Often lower priced goods can have a reputation for being of a poorer quality which can subsequently provide a false economy if frequent repairs need to be carried out. Because of this safety standards are also taken extremely seriously at Hager. This is demonstrated via a dedicated facility at the manufacturing plant in Telford responsible for assessing various Hager products from sites across the world due to its rigorous testing process.

By pre-wiring and pre-testing products, Hager significantly reduces the labour costs as well as safeguarding from damage which is a key requirement when tenants change on a frequent basis. It is by sourcing from reliable and proven manufacturers that housing associations can ensure that risk is minimised in their properties. Arguably there are different ranks of product testing, and we go beyond the basic required level of testing by considering all potential scenarios and repeating the process multiple times.

The pull of demand in this sector means that projects, more often than not, have tight completion deadlines. With the pressure mounting, housing associations need to be choosing suppliers that have a proven track record in consistence of supply and product availability.

Public sector housing design will often incorporate specific requirements to meet the needs of tenants in order to make sure the property is absolutely fit for purpose. As a result of the reforms we have seen more housing associations and local authorities turn to us for bespoke engineered solutions designed in collaboration with the customer to manufacture to their specific needs. For example, Hager has previously supplied local councils with a series of bespoke full metal distribution boards for durability, and expects a general trend to follow across the country. We also believe that having a UK manufacturing base is essential to our public sector customers in meeting tight delivery schedules.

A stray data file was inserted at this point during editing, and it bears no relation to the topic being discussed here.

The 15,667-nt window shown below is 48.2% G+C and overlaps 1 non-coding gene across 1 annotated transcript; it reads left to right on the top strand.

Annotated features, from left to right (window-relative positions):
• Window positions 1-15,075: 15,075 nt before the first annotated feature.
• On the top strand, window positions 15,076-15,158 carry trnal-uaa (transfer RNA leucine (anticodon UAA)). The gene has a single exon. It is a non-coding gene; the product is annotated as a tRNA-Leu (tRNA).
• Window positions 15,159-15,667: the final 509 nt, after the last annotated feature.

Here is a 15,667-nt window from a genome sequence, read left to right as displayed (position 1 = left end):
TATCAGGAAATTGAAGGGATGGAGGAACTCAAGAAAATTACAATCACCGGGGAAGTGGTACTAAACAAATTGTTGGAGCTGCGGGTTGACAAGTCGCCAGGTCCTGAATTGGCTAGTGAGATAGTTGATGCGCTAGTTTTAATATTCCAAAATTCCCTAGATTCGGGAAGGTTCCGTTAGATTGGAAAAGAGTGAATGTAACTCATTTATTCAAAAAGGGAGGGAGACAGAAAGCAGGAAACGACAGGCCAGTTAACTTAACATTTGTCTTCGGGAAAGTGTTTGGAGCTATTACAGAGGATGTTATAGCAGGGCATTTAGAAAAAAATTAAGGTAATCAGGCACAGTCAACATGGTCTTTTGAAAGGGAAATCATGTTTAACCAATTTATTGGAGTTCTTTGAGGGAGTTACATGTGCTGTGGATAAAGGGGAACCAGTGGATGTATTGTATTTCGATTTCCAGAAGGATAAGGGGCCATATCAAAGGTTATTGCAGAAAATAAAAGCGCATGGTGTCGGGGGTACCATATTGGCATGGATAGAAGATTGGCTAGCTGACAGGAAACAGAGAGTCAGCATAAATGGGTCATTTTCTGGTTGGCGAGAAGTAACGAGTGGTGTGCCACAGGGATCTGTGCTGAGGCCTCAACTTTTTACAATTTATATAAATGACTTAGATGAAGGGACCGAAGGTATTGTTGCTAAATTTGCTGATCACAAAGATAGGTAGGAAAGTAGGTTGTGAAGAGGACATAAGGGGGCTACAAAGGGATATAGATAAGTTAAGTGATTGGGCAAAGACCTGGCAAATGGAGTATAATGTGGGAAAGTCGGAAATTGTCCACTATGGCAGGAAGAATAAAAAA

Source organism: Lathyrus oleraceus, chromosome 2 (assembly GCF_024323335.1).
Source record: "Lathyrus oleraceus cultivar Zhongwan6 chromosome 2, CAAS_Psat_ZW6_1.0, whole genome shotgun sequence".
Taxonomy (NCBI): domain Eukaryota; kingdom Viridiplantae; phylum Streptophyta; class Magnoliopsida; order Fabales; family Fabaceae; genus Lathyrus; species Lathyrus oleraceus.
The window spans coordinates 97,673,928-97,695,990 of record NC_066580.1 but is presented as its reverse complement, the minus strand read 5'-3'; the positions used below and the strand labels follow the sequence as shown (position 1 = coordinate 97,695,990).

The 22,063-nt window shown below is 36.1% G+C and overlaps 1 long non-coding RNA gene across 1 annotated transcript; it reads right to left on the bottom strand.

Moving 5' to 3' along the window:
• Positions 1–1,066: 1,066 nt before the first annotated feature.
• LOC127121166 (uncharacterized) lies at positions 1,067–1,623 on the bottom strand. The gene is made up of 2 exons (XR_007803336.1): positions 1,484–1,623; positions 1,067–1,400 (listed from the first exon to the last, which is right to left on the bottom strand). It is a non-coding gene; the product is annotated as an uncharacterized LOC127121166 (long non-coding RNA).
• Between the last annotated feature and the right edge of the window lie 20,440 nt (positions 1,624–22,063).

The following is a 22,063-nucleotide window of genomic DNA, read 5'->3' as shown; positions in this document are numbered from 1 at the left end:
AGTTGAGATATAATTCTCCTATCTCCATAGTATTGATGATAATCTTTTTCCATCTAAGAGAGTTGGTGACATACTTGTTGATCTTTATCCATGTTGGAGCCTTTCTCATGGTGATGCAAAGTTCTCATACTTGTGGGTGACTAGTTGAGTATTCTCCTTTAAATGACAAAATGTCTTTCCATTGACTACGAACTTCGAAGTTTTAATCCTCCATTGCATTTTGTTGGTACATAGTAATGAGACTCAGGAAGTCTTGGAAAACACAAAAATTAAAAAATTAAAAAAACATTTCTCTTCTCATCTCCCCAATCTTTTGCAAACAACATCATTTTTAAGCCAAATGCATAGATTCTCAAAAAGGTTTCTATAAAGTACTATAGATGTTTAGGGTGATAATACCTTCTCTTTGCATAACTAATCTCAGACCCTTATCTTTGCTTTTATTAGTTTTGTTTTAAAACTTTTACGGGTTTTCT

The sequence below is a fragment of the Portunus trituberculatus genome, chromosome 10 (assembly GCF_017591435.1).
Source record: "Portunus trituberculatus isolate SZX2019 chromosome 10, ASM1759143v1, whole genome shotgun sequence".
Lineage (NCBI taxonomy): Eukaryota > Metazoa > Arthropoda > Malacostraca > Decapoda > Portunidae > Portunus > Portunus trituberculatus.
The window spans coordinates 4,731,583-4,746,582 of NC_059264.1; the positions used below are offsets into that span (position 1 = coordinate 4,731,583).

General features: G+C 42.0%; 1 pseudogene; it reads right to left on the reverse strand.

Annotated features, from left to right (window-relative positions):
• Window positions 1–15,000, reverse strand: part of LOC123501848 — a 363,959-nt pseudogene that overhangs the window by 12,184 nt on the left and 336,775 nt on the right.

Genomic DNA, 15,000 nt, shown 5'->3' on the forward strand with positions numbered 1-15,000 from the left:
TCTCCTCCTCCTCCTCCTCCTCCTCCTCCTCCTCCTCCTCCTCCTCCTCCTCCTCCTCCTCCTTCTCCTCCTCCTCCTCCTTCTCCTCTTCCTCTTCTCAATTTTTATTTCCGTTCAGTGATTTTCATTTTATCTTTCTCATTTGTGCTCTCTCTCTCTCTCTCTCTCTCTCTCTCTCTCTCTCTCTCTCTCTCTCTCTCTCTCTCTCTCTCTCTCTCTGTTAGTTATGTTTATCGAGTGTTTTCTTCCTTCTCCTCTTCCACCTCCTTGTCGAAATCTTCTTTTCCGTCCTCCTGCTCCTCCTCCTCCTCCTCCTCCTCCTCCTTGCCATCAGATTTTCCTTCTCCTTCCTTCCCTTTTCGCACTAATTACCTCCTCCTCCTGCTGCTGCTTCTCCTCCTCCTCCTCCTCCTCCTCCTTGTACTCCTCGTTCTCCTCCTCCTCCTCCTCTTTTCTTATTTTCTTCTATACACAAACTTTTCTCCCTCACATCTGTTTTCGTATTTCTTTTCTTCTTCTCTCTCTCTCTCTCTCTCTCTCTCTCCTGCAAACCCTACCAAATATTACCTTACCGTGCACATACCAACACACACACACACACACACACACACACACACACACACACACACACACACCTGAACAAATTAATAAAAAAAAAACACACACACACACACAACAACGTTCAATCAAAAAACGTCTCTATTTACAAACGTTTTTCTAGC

When the 17th Edition of the Wiring Regulations came into force in 2008, social housing providers were faced with further regulations around protection, control and distribution needs, including the protection of every socket in a house, protection to cables buried in walls and protection to circuits in special locations such as bathrooms.

In response, Hager adapted its consumer unit portfolio to encompass the Hager 17th Edition Consumer Unit which was developed closely with contractors and housing developers providing an aesthetic design that would fit into both new and existing properties. In retaining a high level of protection for the equipment, it improves installer and tenant safety reducing number call-outs.

To aid customers in the affordable homes arena in comprehending these changes, Hager offers technical training into the 17th Edition Wiring Regulations including the amendments. The regulations point out that consideration should be given as to whether all circuits can be connected to a single residual-current device (RCD), since this could lead to the loss of supply for the entire installation if there is a fault on just one circuit. Protection for smoke detector circuits is also likely to require special consideration.

Delivering affordable and quality public housing solutions that meet the ‘Decent Homes Standard’, as well as other regulations, is a mission in itself. It is therefore imperative that housing associations and local authorities pay attention to the vast scale of electrical solutions on the market and that they consider sustainability, safety, security, longevity and efficiency at every level.

Contact

www.hager.co.uk